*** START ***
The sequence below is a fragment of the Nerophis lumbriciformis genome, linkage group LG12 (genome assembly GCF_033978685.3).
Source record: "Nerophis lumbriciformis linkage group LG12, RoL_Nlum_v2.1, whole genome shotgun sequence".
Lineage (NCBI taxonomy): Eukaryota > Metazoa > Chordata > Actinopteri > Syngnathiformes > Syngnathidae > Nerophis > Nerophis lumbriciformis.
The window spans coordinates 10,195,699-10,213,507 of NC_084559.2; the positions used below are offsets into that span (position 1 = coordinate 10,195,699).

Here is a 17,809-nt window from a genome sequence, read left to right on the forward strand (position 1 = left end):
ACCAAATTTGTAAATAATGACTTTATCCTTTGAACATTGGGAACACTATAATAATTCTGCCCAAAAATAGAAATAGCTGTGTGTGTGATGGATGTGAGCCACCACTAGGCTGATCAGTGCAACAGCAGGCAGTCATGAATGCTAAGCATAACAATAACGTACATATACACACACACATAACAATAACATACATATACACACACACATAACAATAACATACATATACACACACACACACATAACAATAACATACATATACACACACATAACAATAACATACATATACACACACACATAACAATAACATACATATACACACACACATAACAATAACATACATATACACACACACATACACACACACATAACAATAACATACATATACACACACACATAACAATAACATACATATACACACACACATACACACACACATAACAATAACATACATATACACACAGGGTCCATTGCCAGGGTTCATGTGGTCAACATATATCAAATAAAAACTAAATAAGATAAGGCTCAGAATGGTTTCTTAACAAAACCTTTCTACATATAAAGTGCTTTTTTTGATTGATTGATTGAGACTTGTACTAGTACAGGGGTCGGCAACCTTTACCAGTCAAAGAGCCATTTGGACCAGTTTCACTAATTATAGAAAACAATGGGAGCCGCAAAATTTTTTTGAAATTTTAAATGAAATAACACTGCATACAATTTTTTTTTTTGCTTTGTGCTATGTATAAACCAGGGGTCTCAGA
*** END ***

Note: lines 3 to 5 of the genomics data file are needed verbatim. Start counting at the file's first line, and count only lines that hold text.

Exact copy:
Lineage (NCBI taxonomy): Eukaryota > Metazoa > Chordata > Actinopteri > Syngnathiformes > Syngnathidae > Nerophis > Nerophis lumbriciformis.
The window spans coordinates 10,195,699-10,213,507 of NC_084559.2; the positions used below are offsets into that span (position 1 = coordinate 10,195,699).

Here is a 17,809-nt window from a genome sequence, read left to right on the forward strand (position 1 = left end):